Wah Do Dem tells the tale of Max (Shaun Bones), a Brooklyn kid with messy hair, an American Apparel hoodie, and a pair of lime green Ray Bans permanently attached to his face. Max is looking forward to taking his girlfriend, Willow (a cameo by Norah Jones), on a Caribbean cruise that he won in a competition. But within the first minute of the film (the award for fastest inciting incident goes to…) Willow dumps him and Max is forced to go on the cruise alone. From the moment he embarks, he is forced into an exhaustive series of odd encounters with people he would probably never have met in any other situation… and this makes for an exciting and funny film.
To begin with, Max is the only person on the romantic cruise who is there alone, and he is also the only person under the age of 65! He sulks around the ship, dejected and lonely, until he eventually befriends a few members of the crew. This section of the film does admittedly begin to lull after a while. There are only so many comic situations you can come up with on a cruise ship full of old people, and Max spends most of his time staring at a TV screen or throwing up in his shower. It is when he arrives in Jamaica that the real fun begins…
Max immediately escapes from the tourists on his boat and befriends Bruno, a Rasta with an almost unintelligible Caribbean accent. They head to a ‘local’ beach, and Max finally seems to be having some fun with his new friends: he learns a few Jamaican phrases, smokes some weed, and goes for a solitary swim. When he returns, his bag has been stolen (along with his wallet and passport) and Bruno claims ignorance and runs away. Max eventually gets back to the ship that evening, just in time to see it pulling away from the harbour. Max is thus forced to embark on a long and fraught journey to the US Embassy in Kingston; a journey that takes him through dangerous townships, football-obsessed teenage gangs, an evening spent celebrating Obama’s election victory in a shack bar, and a terrifying ordeal with a knife-wielding youth.
It is impossible to imagine this film working without the performance of leading man, Shaun Bones; he even gets an “in collaboration with” credit after the names of the director/ writer team. His performance is a perfect balance of self-pity and self-realisation, resilience and defeatism. The brief programme synopsis says, “Bones’ enigmatic performance [makes] it difficult to know whether to laugh or despair”, and this is perfectly true. When the tension and drama are high, Bones performance rises to the task, but when the situation calls for a relaxed and naturalistic style of acting, he is right on point as well. The performance is filled with pathos and comic timing, but is also completely believable.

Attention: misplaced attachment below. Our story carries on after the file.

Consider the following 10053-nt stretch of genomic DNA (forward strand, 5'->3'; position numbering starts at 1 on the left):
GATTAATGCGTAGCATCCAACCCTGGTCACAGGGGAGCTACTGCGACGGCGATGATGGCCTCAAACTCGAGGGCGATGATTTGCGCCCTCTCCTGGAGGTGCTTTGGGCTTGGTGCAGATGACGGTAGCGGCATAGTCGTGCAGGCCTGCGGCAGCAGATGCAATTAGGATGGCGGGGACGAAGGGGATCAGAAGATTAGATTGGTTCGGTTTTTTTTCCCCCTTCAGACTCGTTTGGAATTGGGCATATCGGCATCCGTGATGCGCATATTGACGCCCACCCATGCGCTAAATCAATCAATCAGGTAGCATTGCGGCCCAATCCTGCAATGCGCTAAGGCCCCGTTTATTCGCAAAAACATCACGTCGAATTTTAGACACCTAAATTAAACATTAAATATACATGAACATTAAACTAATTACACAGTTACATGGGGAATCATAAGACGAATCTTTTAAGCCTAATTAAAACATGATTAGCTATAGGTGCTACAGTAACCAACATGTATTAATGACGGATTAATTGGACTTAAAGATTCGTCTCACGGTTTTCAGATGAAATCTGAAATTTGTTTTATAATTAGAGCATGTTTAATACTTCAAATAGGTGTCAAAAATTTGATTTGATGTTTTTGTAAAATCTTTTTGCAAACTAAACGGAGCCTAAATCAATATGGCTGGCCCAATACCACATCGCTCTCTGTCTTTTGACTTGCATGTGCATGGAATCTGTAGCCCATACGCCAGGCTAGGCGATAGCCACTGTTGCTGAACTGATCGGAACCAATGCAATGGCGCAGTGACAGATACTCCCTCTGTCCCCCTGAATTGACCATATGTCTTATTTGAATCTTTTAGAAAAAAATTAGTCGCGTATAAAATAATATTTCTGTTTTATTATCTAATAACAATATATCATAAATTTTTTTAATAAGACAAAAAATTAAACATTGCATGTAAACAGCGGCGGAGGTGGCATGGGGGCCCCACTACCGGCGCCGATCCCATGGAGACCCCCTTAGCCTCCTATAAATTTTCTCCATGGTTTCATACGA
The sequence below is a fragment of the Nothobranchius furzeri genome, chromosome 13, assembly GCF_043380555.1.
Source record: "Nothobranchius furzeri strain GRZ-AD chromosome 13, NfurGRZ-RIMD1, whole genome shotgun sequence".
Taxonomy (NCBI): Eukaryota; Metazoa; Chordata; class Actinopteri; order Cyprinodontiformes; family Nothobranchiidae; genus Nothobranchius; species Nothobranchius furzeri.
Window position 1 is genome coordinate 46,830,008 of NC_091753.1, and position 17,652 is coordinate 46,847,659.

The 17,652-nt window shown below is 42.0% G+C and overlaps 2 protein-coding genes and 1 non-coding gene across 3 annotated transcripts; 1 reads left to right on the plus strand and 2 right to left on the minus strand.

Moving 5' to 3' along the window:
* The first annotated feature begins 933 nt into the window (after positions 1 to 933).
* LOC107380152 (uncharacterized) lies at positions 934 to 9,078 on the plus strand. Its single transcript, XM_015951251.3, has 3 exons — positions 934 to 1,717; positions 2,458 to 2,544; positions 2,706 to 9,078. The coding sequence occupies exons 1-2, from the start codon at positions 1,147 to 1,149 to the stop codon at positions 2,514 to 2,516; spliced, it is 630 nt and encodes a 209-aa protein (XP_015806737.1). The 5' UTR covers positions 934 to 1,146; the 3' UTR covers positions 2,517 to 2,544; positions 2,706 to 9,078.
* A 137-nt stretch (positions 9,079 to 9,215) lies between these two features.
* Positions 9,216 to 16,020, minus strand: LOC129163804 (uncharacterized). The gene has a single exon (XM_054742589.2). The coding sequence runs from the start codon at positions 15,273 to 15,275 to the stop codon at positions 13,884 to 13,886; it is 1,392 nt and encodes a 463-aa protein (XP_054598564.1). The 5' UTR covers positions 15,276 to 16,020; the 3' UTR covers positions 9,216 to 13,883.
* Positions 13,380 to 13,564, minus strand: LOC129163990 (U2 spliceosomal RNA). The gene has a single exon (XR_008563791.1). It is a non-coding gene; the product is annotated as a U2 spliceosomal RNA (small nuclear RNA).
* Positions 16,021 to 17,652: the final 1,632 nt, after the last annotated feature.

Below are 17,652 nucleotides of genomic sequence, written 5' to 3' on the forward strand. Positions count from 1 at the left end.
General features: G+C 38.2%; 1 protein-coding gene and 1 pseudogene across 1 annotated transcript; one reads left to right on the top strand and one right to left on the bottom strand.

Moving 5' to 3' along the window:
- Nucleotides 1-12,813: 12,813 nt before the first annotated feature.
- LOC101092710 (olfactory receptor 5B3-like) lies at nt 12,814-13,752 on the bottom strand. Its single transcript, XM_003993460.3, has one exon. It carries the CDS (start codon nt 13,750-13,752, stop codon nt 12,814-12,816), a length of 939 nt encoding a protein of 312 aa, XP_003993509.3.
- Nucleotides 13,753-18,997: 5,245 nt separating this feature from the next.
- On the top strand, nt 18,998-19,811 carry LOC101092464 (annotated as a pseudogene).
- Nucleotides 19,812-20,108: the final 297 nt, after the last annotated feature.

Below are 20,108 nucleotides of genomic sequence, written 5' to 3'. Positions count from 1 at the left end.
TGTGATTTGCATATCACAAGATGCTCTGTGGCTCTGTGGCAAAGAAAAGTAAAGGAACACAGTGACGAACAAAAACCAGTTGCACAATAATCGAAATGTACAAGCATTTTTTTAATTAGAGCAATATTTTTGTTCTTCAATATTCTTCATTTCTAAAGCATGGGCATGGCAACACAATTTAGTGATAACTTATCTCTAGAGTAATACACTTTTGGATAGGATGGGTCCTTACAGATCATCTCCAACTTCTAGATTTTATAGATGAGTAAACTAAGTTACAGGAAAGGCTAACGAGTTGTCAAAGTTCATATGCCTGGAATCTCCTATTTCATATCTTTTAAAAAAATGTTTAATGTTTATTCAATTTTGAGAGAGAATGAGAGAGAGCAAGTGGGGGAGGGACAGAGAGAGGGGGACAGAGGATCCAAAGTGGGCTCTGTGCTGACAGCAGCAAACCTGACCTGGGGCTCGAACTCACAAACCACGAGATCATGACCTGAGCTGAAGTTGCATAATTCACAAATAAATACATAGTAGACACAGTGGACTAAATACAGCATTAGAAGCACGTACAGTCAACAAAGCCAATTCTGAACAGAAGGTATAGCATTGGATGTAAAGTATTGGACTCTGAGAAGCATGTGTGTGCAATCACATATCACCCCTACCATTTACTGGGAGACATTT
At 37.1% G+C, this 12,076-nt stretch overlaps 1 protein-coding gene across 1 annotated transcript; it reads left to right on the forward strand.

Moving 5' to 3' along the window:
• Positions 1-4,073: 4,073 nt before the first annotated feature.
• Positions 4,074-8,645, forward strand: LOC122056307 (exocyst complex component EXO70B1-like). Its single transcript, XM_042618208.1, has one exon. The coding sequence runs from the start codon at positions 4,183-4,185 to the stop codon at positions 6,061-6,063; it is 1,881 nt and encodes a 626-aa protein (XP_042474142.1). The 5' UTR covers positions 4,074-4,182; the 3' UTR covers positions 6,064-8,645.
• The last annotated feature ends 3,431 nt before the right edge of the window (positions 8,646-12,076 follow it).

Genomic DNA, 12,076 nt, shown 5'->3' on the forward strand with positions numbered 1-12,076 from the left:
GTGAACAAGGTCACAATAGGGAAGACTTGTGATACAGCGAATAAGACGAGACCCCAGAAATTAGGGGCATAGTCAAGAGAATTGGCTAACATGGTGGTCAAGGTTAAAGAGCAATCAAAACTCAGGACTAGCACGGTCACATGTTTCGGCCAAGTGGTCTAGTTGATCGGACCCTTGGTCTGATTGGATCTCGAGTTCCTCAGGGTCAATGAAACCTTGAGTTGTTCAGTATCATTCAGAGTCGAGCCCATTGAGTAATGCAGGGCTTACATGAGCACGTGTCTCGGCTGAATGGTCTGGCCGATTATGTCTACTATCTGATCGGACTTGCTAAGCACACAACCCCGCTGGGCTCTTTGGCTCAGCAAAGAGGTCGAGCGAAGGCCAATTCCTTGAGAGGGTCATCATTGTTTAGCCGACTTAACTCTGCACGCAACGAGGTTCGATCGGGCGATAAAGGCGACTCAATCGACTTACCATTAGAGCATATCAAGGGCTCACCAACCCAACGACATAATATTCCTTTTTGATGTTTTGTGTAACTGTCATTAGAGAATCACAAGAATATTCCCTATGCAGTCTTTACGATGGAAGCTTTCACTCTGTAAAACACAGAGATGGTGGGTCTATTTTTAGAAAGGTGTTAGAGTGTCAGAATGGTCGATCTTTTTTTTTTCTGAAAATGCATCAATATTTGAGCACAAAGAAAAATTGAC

Bones’ performance mirrors the general feel of the film perfectly. At many points it is impossible to work out whether this is guerrilla-style documentary footage with non-actors, or a more designed and purposeful style of filmmaking. When Max plays football with a group of teenagers, and ends up spending the night with them celebrating Obama’s victory, it is so naturalistic that one can only assume Bones’ and one of the directors literally spent the night at that bar.
But underlying this guerrilla/ slacker aesthetic is a well-conceived narrative of self-realisation and resilience that follows an almost mythical path. Max is unbelievably unlucky (the only other person I can think of who was this chronically and tragically unlucky on film was Charlie Chaplin!) but the fateful and catastrophic events that befall him force him to dig deeper and deeper inside himself. He is, as with all the great myths, aided by a host of mentors, heralds, gatekeepers, and other Jungian archetypes that give him special powers and gifts to help him on his way.
In the end, Max’s journey results in a kind of browbeaten acceptance of the chaotic and often cruel world in which we live. But this acceptance is reached in such an odd, genuine, and uplifting way that you can’t help feeling buoyed by his journey as you leave the cinema with a smile on your face.